d) bands;
e) magazines;
f) restaurants;
g) cities;
h) locations;
i) houses;
j) architecture;
k) lifestyle items;
l) lifestyle activities; and
m) alcohol brands.
3. The method of claim 1 wherein M equals 9.
4. The method of claim 1 wherein said set of style dimensions consist of:
a) Dimension 1;
b) Dimension 2;
c) Dimension 3;
d) Dimension 4;
e) Dimension 5;
f) Dimension 6;
g) Dimension 7;
h) Dimension 8; and
i) Dimension 9.
5. The method of claim 1 wherein said discrete items may be from dissimilar categories and include products, outfits, blogs, blog content, brands, consumer media, entertainment, popular culture, looks, and other users.
6. The method of claim 1 wherein said lifestyle images mapped to said set of style dimensions to create individual image vectors are chosen from any of categories:
a) movies;
b) cars;
c) music;
d) bands;
e) magazines;
f) restaurants;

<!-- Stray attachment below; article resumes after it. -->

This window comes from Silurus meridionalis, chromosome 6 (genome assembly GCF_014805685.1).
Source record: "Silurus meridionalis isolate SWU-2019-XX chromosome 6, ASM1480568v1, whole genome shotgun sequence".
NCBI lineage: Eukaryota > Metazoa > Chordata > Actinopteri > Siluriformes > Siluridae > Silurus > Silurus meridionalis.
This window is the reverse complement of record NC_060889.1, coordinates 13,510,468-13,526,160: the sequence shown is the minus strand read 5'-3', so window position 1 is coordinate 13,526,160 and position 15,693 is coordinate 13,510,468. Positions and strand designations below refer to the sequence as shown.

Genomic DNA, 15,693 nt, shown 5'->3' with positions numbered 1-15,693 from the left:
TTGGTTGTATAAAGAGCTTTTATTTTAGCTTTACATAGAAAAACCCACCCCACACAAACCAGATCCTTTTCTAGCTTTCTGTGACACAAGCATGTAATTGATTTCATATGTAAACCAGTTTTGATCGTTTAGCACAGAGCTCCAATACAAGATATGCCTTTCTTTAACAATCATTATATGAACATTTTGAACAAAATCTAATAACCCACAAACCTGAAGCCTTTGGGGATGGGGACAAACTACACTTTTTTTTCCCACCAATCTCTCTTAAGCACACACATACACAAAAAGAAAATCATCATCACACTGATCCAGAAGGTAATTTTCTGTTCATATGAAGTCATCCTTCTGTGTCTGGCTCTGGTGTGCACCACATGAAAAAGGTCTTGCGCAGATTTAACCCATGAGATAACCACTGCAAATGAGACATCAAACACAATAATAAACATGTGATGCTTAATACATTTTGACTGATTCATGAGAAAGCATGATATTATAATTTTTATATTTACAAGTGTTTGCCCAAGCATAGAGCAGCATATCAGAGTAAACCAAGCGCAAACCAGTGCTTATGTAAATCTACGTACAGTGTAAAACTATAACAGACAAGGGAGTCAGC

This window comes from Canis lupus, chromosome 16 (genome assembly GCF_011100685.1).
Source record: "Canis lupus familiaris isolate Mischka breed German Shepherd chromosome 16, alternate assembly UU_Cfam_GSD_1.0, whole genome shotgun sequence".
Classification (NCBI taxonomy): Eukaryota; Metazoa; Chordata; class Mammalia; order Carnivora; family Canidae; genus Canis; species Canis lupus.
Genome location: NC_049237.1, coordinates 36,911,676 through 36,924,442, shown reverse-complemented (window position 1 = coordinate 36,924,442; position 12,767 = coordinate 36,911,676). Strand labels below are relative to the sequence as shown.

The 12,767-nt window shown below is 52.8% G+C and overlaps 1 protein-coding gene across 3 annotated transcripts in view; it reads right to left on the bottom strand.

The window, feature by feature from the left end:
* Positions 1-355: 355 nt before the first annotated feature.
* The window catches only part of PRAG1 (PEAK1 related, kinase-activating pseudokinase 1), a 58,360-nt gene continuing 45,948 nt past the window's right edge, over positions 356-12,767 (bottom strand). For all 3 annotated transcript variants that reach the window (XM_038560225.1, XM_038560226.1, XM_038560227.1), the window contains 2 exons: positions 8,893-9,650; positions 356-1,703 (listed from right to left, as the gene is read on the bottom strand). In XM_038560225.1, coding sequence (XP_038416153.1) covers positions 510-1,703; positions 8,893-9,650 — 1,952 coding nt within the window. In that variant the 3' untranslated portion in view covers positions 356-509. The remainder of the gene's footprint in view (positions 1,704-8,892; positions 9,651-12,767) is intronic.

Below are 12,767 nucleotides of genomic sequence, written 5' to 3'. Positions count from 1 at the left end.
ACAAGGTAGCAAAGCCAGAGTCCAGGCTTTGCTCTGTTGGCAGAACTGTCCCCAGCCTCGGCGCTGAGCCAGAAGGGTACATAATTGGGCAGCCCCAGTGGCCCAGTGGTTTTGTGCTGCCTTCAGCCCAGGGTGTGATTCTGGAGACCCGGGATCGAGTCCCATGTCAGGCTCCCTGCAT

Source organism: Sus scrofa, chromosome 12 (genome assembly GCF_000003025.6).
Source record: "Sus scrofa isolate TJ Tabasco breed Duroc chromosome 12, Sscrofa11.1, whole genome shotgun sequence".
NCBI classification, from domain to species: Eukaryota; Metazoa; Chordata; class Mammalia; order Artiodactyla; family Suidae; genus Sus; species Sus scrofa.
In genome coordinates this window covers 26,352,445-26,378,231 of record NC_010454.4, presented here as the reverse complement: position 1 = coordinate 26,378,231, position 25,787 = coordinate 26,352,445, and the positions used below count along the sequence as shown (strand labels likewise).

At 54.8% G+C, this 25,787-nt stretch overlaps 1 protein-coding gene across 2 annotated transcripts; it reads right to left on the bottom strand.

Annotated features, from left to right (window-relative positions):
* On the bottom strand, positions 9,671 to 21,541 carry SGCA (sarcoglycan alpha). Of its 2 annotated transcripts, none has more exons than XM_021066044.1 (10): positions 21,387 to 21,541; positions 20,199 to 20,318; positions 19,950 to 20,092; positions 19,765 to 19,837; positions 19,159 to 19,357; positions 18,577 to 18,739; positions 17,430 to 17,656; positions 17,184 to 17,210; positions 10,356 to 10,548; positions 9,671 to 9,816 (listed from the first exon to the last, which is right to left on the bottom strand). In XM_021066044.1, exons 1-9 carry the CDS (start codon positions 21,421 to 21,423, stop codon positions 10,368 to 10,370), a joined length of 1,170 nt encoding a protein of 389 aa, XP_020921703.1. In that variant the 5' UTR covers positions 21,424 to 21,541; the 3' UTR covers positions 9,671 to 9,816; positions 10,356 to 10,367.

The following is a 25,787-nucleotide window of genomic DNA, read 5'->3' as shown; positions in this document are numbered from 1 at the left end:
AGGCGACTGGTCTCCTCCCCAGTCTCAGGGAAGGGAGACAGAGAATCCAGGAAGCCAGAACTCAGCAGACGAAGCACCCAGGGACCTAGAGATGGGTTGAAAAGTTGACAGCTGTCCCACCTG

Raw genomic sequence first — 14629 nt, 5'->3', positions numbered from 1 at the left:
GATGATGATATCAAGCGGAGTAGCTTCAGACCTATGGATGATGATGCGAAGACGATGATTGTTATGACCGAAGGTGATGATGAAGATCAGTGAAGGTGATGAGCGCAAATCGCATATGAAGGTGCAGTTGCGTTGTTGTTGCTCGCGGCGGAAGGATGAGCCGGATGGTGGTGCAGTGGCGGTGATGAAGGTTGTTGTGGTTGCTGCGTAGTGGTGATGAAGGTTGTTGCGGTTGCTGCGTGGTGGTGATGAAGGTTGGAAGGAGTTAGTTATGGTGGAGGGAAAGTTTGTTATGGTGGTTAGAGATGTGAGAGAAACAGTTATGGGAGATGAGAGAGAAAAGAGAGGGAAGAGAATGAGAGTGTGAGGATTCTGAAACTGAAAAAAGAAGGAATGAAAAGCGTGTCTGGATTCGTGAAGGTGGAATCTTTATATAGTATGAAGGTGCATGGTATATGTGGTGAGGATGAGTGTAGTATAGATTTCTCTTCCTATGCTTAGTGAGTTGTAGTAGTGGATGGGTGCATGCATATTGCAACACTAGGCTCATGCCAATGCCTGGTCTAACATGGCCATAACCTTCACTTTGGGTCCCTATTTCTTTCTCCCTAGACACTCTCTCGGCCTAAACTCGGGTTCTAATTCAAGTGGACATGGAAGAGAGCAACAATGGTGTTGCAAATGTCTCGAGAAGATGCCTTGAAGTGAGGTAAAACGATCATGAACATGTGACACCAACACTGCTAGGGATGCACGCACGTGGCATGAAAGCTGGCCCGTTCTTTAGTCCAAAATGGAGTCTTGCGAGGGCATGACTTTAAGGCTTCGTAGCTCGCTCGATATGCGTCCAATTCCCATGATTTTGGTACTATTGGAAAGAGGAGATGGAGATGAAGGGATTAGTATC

g) cities;
h) locations;
i) houses;
j) architecture;
k) lifestyle items;
l) lifestyle activities; and
m) alcohol brands.
7. A digital computer programmed to compare unlike items and carry out the steps of:
a) establishing an N-dimensional space;
b) mapping characteristics of items to said N-dimensional space to create an N-dimensional item vector for each said item;
c) mapping characteristics of images to said N-dimensional space to create an N-dimensional image vector for each said image;
d) displaying one or more image selection matrices to a user via a web browser communicating across a network;
e) the user selecting M images from said one or more image selection matrices;
f) processing said image vectors of said selected M images to create an N-dimensional user vector;